10 Things People Ask When You Lose Your Breasts


Next week I’m getting a preventive double mastectomy due to my BRCA gene mutation that puts me at an 87% risk for breast cancer.

Below are some of the most common questions I get asked about my decision to amputate a seemingly healthy body part.

1. Whoa, you’re getting your boobs removed?! Aren’t you too young to get breast cancer?

Breast cancer does not discriminate when it comes to age. Women that carry the BRCA gene are also predisposed to get it earlier in life. My mom was diagnosed at 37 (she died from cancer at 51). I’ve heard of women getting it in their early 20’s. Better too early than too late.

2. You’re getting a DOUBLE mastectomy? Why not a single?

Yes, I want to reduce my risk as much as possible. If I leave one normal breast, I still have about a 43% chance of getting breast cancer. I would still have to do biannual MRI’s and mammograms on that remaining breast which would defeat part of the purpose of getting a mastectomy.

Also, I personally want my boobs to match, but that’s just me being vain.

3. Can’t you just reduce your risk by eating raw organic food and having positive thoughts?

Maybe. But it doesn’t affect the 87% chance of me getting breast cancer. I have a genetic mutation that I was born with. I can drink kale, do yoga, and constantly think positive thoughts and still get diagnosed. Its hard to fight your own genetic makeup.

4. Isn’t this just a fad cause Angelina Jolie started?

No. A fad is “the Rachel” haircut or Pogs.

If Angelina’s decision encourages more women who are BRCA positive or at high risk to get mastectomies, more lives will be saved. Believe it or not, celebrities are human with the same health risks as the rest of us. If this is a “trend”, I’m happy there’s finally a trend that’s doing something positive and saving lives instead of just being being a pricy handbag or questionable haircut.

5. Are you getting reconstruction?

Yes, I’m getting implants. Some women don’t get reconstruction and that’s fine too. It’s a personal decision and everyone will feel differently about it. I personally like having cleavage to catch stray snacks.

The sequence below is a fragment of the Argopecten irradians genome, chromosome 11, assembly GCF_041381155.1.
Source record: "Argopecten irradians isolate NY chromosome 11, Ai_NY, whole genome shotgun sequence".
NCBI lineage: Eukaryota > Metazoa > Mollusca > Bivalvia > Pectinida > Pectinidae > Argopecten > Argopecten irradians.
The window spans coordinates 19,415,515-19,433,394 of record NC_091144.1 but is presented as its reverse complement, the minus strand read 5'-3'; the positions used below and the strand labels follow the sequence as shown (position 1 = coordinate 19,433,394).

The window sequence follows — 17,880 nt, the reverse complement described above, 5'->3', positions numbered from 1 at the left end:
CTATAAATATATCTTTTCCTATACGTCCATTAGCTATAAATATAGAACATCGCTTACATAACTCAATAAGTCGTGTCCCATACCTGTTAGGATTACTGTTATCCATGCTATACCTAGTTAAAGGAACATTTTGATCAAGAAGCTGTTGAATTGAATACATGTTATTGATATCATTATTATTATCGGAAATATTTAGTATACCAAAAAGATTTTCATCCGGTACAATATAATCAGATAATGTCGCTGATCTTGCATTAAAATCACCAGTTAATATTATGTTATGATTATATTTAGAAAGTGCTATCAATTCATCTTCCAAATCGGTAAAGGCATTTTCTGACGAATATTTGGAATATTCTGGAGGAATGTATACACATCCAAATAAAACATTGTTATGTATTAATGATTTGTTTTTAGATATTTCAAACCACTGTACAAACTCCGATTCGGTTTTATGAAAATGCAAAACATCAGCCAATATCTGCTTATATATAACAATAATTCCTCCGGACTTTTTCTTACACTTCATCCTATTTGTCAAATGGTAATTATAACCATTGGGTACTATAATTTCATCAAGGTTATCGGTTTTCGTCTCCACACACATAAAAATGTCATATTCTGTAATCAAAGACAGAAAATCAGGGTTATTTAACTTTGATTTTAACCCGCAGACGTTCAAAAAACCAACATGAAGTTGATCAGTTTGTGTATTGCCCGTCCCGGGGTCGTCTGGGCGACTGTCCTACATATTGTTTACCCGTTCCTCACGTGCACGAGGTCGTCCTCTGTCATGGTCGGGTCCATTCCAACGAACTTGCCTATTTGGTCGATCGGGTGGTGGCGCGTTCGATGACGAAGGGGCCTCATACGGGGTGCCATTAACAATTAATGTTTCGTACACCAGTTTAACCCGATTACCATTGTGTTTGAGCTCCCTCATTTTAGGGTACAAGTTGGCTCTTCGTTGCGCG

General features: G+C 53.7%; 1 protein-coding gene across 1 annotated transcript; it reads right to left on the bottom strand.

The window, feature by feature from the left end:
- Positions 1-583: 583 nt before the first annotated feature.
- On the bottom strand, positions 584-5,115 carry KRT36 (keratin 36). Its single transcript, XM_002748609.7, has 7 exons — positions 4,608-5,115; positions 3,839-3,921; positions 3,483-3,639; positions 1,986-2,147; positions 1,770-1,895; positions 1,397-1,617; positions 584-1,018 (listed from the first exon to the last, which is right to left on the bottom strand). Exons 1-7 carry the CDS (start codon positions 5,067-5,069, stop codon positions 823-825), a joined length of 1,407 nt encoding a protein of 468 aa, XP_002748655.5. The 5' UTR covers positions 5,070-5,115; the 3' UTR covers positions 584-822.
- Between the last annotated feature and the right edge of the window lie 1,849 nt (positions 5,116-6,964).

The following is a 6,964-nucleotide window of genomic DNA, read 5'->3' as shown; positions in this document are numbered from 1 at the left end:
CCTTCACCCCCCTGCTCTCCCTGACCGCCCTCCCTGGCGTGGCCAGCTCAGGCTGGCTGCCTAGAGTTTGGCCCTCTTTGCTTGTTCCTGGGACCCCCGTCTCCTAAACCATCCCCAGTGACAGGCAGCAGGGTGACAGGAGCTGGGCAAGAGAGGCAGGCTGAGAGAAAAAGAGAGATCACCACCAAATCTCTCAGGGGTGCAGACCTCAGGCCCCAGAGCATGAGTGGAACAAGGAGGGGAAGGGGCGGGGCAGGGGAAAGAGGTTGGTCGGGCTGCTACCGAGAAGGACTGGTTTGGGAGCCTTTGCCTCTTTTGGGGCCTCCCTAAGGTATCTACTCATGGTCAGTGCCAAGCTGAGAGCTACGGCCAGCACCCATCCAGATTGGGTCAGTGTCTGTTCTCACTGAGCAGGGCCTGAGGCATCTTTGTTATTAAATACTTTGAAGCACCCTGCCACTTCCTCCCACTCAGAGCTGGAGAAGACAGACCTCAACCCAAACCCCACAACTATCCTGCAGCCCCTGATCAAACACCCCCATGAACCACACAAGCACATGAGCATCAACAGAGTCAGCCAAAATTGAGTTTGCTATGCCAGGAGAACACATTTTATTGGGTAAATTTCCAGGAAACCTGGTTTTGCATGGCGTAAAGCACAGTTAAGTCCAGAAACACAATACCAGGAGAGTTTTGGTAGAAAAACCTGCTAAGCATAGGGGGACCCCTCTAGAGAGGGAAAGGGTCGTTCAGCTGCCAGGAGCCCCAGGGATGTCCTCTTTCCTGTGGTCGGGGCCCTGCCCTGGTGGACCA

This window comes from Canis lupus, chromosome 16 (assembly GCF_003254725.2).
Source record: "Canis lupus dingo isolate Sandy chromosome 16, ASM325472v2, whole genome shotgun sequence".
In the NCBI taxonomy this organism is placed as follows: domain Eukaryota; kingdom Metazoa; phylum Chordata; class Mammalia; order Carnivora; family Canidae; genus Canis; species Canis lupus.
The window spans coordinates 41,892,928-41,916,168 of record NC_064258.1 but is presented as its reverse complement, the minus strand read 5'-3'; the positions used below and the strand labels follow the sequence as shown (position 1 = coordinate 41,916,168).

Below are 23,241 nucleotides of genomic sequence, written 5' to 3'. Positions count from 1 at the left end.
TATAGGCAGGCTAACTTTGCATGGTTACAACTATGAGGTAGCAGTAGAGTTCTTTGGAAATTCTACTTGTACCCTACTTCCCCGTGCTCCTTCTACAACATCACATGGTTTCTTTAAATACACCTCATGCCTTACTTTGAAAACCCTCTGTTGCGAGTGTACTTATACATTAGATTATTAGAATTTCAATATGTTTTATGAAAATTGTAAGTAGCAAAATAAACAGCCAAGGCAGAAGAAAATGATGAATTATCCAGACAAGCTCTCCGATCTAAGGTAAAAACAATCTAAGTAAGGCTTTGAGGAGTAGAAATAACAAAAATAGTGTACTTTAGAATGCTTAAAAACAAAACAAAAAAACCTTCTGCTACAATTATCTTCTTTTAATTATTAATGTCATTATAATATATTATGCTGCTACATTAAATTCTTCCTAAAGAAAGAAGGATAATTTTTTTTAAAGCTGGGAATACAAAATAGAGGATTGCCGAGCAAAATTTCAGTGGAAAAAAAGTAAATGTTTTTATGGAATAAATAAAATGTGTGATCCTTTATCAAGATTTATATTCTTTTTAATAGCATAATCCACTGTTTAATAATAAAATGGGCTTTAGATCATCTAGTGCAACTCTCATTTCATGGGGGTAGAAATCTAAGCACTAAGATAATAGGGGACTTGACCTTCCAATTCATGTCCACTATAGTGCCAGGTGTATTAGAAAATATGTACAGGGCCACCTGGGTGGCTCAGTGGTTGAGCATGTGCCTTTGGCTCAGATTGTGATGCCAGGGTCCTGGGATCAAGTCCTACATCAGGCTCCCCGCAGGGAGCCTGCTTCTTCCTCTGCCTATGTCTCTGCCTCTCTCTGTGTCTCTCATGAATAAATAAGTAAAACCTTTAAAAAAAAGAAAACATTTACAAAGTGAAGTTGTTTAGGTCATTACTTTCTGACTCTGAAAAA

6. How big are you going?

I’m trying to stay the same size as my original breasts because I think my natural ones are awesome. I don’t want to go bigger or smaller.

7. Really?! Come on, go bigger!

No, it’s my body last I checked.

8. Are you keeping your nipples?

Yes. Some women don’t keep their nipples because keeping them does increase the risk of cancer slightly. Again, this is a personal decision and every woman feels differently about it. Women that don’t keep their nipples often get awesome 3D nipple tattoos look real and often better looking than a lot of nipples I’ve seen at the gym locker room.

9. I’m a guy, so I have nothing to worry about, right?

Nope. Men are just as likely as women to carry the BRCA gene. Male carriers have different risks to worry about, like a higher prostate cancer risk AND a higher breast cancer risk. Yes, men can get breast cancer too. Also, a lot of women think they don’t have the gene cause they don’t see many people in their family with breast cancer, but it could be passed down on the paternal side. Men are not immune.

10. But isn’t this kinda drastic? Your dad died of brain cancer, are you gonna remove your brain too?

Not all cancers are genetically linked. To someone that hasn’t lost a parent or sibling to a genetically linked cancer, it may seem hard to understand why I want this surgery to be behind me. I want to a long, cancer-free life because my parents didn’t get that luxury. I don’t have living parents, or children, or even a boyfriend that needs me to be around for the while. I’m doing this for me. It’s my choice and I’m privileged to have the choice. Many women that get diagnosed with breast cancer don’t get the chance to make that choice. My mother didn’t, and had she had a mastectomy at my age, she may be here today holding my hand as I come out of the operating room.

87% chance is a lottery I don’t want to play in. I have a long life to live and no room for cancer in it.

I also look forward to getting old with boobs that don’t sag, but that’s just me being vain again. TC Mark

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